For appreciable increase in exports, Pakistan needs
an effective strategy. This article pinpoints the main components of
such a strategy, which are product and market diversification, cluster
development, competitiveness and effective marketing of both products
and national image.
Export promotion brings a number of benefits to a
country. These include job creation, improvements in the balance of
payment (BoP) position, accelerated economic growth and increase in the
level of incomes and standard of living. Like other developing
countries, Pakistan is also looking for ways and means to boost exports.
The present level of exports, however, is not satisfactory. The share of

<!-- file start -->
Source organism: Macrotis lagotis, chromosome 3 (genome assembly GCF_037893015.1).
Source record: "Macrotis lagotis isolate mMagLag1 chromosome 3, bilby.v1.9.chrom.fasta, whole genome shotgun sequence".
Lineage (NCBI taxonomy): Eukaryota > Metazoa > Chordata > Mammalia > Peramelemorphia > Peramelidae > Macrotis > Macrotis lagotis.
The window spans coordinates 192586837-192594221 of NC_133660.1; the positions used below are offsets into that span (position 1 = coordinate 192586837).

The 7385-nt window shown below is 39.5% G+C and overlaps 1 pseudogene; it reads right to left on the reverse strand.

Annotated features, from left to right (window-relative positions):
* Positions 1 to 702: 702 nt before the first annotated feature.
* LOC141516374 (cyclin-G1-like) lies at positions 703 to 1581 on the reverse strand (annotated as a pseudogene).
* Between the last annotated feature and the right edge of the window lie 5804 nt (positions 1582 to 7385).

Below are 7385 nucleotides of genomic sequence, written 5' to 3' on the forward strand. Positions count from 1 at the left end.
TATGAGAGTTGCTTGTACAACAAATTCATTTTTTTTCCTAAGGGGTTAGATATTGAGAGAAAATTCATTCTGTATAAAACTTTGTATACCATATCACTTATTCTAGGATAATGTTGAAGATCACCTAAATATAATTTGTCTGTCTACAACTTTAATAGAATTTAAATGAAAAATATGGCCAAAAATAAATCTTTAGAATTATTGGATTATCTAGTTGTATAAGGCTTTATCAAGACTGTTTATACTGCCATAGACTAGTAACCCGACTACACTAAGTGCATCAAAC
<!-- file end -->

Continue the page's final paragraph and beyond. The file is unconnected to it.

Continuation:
exports in GDP is less than 18 per cent. Though the country's exports
have exceeded $11 billion, they still constitute less than 0.2 per cent
of total world exports.
For effective export promotion a country needs to
broaden its export base, which can be done in two ways: by increasing
the number of products exported — product diversification — or by
increasing the number of export markets — market diversification. By
broadening its export base, an economy safeguards itself against
international price and demand fluctuations.
In case a country has a narrow export product base,
reduction in unit price of export commodities may adversely affect its
export earnings. However, if a country exports a large number of
products none of which has a major share in its total export receipts,
reduction in international market price of a few export items will not
much affect the monetary value of its exports. The same is true of a
narrow market base. In case a country exports only to a few markets,
reduction in demand for its products will substantially affect the